George Washington, 1797. Public Domain
Our Public Broadcasting System is re-running a series on recent American presidents, first aired in 2013. I missed it then, but caught the second episode of “Kennedy” last night (you can watch the entire program here).
The show was excellent. It outlined several glaring failures of the Kennedy administration: the disastrous Bay of Pigs invasion; JFK’s failure to back the emerging civil rights movement; starting us down the slippery slope in Vietnam through mistaking a nationalist revolution for a global communist conspiracy.
Successes included staring down Khrushchev in the high-stakes Cuban missile crisis, and motivating the nation to put a man on the moon, which led directly to the high tech boom, and the laptop or smartphone on which you are reading this post.
Successes and failures aside, the most striking thing I noticed in watching “Kennedy” was that he looked and acted presidential in a way that current presidents do not! Somewhere along the way, the stature and dignity of the office has been diminished.
It’s not that the presidents of my youth were exemplary human beings: Kennedy and Johnson were notorious philanderers, and Nixon was an angry alcoholic, who sometimes gave orders to “bomb the shit” out of countries that annoyed him (see Drinking in America). It’s silly to imagine that those who aspire to the office have changed that much in 50 years. It’s rather that the regard we hold for office has diminished.
True, some people exude charisma, or in Johnson’s case, power. It’s also true that an aura often aura celebrities who die young – Kennedy, Marylin, Elvis, Princess Di, and Prince.
I’m tempted to quote what mythologists like Joseph Campbell and Robert Bly have said about the deflation of the archetypes of king and queen, but I think the answer is far simpler, staring us in the face, in our voracious need to pull presidents down to our level, and their willingness to cooperate.
At the start of the primary season, this year’s crop of contenders gathered in mass for the Iowa State Fair, and one reporter detailed which candidates were truly “just folks,” as opposed to wannabe’s, based on whether or not they knew how to eat ribs.
The cover story on the August 1 issue of Time was, “In Search of Hillary?” What exactly are we searching for? “Likes poetry, puppies and moonlight walks on the beach?”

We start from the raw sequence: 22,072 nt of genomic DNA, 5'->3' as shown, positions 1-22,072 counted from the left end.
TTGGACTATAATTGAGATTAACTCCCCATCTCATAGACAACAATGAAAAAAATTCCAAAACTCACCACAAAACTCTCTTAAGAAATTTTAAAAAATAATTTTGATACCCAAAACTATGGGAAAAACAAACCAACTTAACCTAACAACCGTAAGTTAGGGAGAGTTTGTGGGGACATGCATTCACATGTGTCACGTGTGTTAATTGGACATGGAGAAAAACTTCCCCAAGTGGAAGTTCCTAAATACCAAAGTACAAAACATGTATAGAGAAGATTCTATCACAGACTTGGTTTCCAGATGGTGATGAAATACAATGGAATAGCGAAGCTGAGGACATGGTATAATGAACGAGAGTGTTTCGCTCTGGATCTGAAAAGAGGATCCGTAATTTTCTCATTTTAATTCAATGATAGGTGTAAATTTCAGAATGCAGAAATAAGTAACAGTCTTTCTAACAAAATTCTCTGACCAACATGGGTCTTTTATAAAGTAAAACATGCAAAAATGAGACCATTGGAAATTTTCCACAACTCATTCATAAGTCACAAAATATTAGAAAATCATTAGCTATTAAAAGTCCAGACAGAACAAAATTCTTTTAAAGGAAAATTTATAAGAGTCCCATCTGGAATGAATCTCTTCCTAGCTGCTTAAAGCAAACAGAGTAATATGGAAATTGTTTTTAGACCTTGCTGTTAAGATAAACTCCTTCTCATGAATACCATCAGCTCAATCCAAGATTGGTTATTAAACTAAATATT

I remember Cokie Roberts describing a meeting where Lyndon Johnson got angry and chewed someone out. “It took five years off my life,” she said, while noting that recent presidents, wielding the same power, do not command anywhere near that respect. It’s hard to imagine LBJ on Saturday Night Live or with Stephen Colbert, and during this election year especially, I’m not sure that trade of respect for laughter and buddy vibes has been a good deal for anyone.
Whether the loss of respect moves top-down, or bottom-up, or both, when presidential debates begin to look like the Jerry Springer show, and the rest of us behave accordingly, we’re in a world of trouble!
War reporter, Sebastian Junger, author of, Tribe: On Homecoming and Belonging, outlined one consequence for us in a PBS interview.
A war reporter, Junger was with troops during “hellish deployments,” but noted that some of the soldiers did not want to go home. Junger says that for most of our history, we humans have lived and thrived most in tribes or clans and, “The real an ancient meaning of tribe is the community that you live in that you share resources with that you would risk your life to defend.”
Only at war did many of the young men that Junger met experience this kind of connection. The lack of it, in our culture, is deadly in his opinion. Looking at our current election season, Junger says we look like opposing tribes, that hold each other in contempt.
“No soldier in a trench in a platoon in combat would have contempt for their trench mate. They might not like them. They disagree with them, but you don’t have contempt for someone that your life depends on. And that’s what we’re falling into in the political dialogue in this country. And in my opinion, that is more dangerous to this country than ISIS is, I mean literally like more of a threat to our nation.”
“I wish I had a tribe,” Junger says, “But we don’t. We just don’t. That’s the problem. That’s why our depression rate, our suicide rate, all that stuff is through the roof. That’s the tragedy of modern society.”
I remember watching Kennedy on TV as a kid. I remember walking to grade school in 1962, past a neighbor who was digging a bomb shelter. I remember “duck and cover” hydrogen bomb drills, which we all knew were ludicrous even then. But through all the fear, what I really remember, was growing up in a neighborhood, in “one nation” as we said during the pledge of allegiance.
I don’t know anyone who lives in a neighborhood or one nation anymore. Perhaps that realization is what makes this election so sad – an election like this couldn’t happen if values like “community,” and “nation,” to say nothing of “tribe,” weren’t so completely fractured.
I have some notions of what happened, but that is for another post. And as they say, we cannot even begin to imagine solutions for a problem until we admit that it exists and what it costs.